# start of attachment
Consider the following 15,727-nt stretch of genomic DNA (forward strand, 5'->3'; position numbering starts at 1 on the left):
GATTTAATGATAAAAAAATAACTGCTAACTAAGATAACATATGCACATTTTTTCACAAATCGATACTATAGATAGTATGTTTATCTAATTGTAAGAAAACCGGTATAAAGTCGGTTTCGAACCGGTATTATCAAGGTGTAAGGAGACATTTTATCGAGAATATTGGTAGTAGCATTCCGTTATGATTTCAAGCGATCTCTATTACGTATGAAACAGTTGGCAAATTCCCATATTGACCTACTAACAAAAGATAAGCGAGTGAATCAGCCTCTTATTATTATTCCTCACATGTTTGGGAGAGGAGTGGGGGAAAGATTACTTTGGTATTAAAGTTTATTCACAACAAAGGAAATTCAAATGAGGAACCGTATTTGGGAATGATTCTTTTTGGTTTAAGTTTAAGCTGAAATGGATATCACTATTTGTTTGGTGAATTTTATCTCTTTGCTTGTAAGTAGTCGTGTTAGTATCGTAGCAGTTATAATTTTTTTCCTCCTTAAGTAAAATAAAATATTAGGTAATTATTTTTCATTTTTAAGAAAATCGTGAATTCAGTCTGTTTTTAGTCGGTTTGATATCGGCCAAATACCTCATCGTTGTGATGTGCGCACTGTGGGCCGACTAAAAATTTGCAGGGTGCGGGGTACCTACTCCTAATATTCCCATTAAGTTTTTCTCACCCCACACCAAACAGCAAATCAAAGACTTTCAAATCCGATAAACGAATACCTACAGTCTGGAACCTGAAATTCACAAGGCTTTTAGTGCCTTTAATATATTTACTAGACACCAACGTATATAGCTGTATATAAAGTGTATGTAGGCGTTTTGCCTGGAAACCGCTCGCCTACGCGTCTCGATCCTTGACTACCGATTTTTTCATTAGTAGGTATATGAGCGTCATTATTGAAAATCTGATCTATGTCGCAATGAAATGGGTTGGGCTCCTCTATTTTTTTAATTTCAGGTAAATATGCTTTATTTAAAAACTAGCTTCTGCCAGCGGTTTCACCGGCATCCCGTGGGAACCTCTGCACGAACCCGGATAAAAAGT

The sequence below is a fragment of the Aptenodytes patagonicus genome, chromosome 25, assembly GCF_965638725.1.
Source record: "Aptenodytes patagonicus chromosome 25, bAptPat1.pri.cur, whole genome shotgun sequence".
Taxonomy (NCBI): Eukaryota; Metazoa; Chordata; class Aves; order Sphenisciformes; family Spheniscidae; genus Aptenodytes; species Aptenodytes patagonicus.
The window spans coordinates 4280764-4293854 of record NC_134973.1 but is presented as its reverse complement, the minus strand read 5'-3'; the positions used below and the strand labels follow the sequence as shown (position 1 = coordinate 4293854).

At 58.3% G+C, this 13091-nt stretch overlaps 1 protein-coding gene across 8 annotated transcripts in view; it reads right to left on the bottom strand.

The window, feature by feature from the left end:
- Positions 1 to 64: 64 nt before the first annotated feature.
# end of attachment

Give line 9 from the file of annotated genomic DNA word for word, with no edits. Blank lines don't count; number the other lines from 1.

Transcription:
- Positions 1 to 64: 64 nt before the first annotated feature.